Assessing Marine Conservation Effectiveness in Malaysia

Posted on July 24, 2017 in


Malaysia is a maritime nation, strategically located at the intersection of the Indian and Pacific Oceans. As such it is one of 17 mega-diverse countries globally, with high levels of terrestrial and marine species richness and endemism. Currently around 11% of Malaysia’s land area is conserved within terrestrial parks and reserves. However, in common with much of the world, marine conservation has lagged and less than 2% of Malaysia’s Exclusive Economic Zone (EEZ) is designated as Marine Protected Areas (MPAs).


Malaysia’s EEZ overlaps with the Coral Triangle area, which has the greatest diversity of marine life in the world. Coral diversity is highest in Sabah and Sarawak, which are estimated to have over 550 species, while Peninsular Malaysia reefs have over 480 species of coral. In comparison, Hawaii is home to 80 species of coral, the Caribbean hosts 61. 


WWF-Malaysia is the largest non-governmental conservation organization in Malaysia and works closely with government, industry, research and community partners. Direct threats that the program is addressing include:

  1. Overfishing, non-selective and destructive fishing methods, and bycatch;
  2. Overcapacity;
  3. Conversion and reclamation of coastal ecosystems for coastal development and agriculture/aquaculture;
  4. Land and vessel based pollution; and
  5. Turtle and turtle egg harvesting.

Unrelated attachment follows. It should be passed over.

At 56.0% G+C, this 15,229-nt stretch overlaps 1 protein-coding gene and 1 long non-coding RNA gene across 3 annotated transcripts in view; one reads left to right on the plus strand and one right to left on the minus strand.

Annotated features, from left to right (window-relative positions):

The program also considers indirect threats/drivers, such as the current fisheries subsidies framework, regional trade and a lack of legislative enforcement, seafood market driving unsustainable demands and climate change.


The WWF-Malaysia Marine Program Vision: “A sustainably developed Malaysia that upholds the integrity of the globally significant marine biodiversity, through the demonstration of innovative & transformational solutions that ensure the true value of the rich marine resources are maintained or enhanced.


To address the many threats and meet long-term conservation goals, the current phase of the marine program is organized around four transformational strategies (TS):

  • TS1 – Fisheries subsidies reform and implementation of Ecosystems Approach to Fisheries Management (EAFM)
  • TS2 – Sustainable seafood through business and industry engagement
  • TS3 – Sustainable seascapes through integrated ocean management
  • TS4 – Phase out licensed turtle egg collection, working towards a federal ban

Program Evaluation During late 2016 and in the first half of 2017, Nautilus Impact Investing undertook an in-depth evaluation of the WWF-Malaysia Marine Program. The evaluation was undertaken using a range of methods including staff and partner interviews, field visits, literature and data reviews.

Despite increasing pressures on marine resources in Malaysian waters, the evaluation found that the WWF-Malaysia marine program strategies are on track and yielding promising conservation outcomes. For example, after 13 years of effort, in 2016 the nearly 900,000-hectare Tun Mustapha Park in Sabah was formally gazetted.

The evaluation concluded that with a longer-term strategic vision and refinement of strategies underway, particularly in expanding climate adaptation planning, those strategies will continue to generate positive biodiversity impacts, reduce threats to marine ecosystems from human activities and enhance the wellbeing of coastal communities in Sabah and Peninsular Malaysia.